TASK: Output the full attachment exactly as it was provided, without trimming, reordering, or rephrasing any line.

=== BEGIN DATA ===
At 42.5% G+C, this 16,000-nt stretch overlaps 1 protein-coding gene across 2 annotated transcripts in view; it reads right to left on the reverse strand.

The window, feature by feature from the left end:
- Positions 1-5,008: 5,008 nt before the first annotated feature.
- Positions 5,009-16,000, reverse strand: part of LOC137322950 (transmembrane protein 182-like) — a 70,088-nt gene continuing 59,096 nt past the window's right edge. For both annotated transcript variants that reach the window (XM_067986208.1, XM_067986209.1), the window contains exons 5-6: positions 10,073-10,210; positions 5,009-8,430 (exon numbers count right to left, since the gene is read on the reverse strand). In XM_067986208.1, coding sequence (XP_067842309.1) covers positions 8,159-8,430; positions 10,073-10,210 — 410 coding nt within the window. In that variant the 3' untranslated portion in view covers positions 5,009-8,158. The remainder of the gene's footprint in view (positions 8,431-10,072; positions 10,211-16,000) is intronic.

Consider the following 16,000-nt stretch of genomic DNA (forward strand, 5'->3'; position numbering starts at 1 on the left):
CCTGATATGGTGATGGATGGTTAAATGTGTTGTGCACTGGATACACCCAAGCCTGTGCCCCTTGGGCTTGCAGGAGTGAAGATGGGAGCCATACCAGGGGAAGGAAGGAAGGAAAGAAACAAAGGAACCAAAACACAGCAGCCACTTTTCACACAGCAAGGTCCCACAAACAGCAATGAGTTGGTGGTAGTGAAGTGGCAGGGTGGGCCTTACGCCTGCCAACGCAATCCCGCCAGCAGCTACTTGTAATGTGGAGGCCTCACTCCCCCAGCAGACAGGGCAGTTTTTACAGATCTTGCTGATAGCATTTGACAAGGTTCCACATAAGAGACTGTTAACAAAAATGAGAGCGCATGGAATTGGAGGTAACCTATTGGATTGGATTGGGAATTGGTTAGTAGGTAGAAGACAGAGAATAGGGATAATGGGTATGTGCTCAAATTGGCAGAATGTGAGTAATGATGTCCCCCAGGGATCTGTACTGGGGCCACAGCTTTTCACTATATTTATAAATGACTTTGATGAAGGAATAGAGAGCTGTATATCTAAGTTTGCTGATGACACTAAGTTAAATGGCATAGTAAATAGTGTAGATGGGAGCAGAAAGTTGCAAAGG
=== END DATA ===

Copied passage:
At 42.5% G+C, this 16,000-nt stretch overlaps 1 protein-coding gene across 2 annotated transcripts in view; it reads right to left on the reverse strand.

The window, feature by feature from the left end:
- Positions 1-5,008: 5,008 nt before the first annotated feature.
- Positions 5,009-16,000, reverse strand: part of LOC137322950 (transmembrane protein 182-like) — a 70,088-nt gene continuing 59,096 nt past the window's right edge. For both annotated transcript variants that reach the window (XM_067986208.1, XM_067986209.1), the window contains exons 5-6: positions 10,073-10,210; positions 5,009-8,430 (exon numbers count right to left, since the gene is read on the reverse strand). In XM_067986208.1, coding sequence (XP_067842309.1) covers positions 8,159-8,430; positions 10,073-10,210 — 410 coding nt within the window. In that variant the 3' untranslated portion in view covers positions 5,009-8,158. The remainder of the gene's footprint in view (positions 8,431-10,072; positions 10,211-16,000) is intronic.

Consider the following 16,000-nt stretch of genomic DNA (forward strand, 5'->3'; position numbering starts at 1 on the left):
CCTGATATGGTGATGGATGGTTAAATGTGTTGTGCACTGGATACACCCAAGCCTGTGCCCCTTGGGCTTGCAGGAGTGAAGATGGGAGCCATACCAGGGGAAGGAAGGAAGGAAAGAAACAAAGGAACCAAAACACAGCAGCCACTTTTCACACAGCAAGGTCCCACAAACAGCAATGAGTTGGTGGTAGTGAAGTGGCAGGGTGGGCCTTACGCCTGCCAACGCAATCCCGCCAGCAGCTACTTGTAATGTGGAGGCCTCACTCCCCCAGCAGACAGGGCAGTTTTTACAGATCTTGCTGATAGCATTTGACAAGGTTCCACATAAGAGACTGTTAACAAAAATGAGAGCGCATGGAATTGGAGGTAACCTATTGGATTGGATTGGGAATTGGTTAGTAGGTAGAAGACAGAGAATAGGGATAATGGGTATGTGCTCAAATTGGCAGAATGTGAGTAATGATGTCCCCCAGGGATCTGTACTGGGGCCACAGCTTTTCACTATATTTATAAATGACTTTGATGAAGGAATAGAGAGCTGTATATCTAAGTTTGCTGATGACACTAAGTTAAATGGCATAGTAAATAGTGTAGATGGGAGCAGAAAGTTGCAAAGG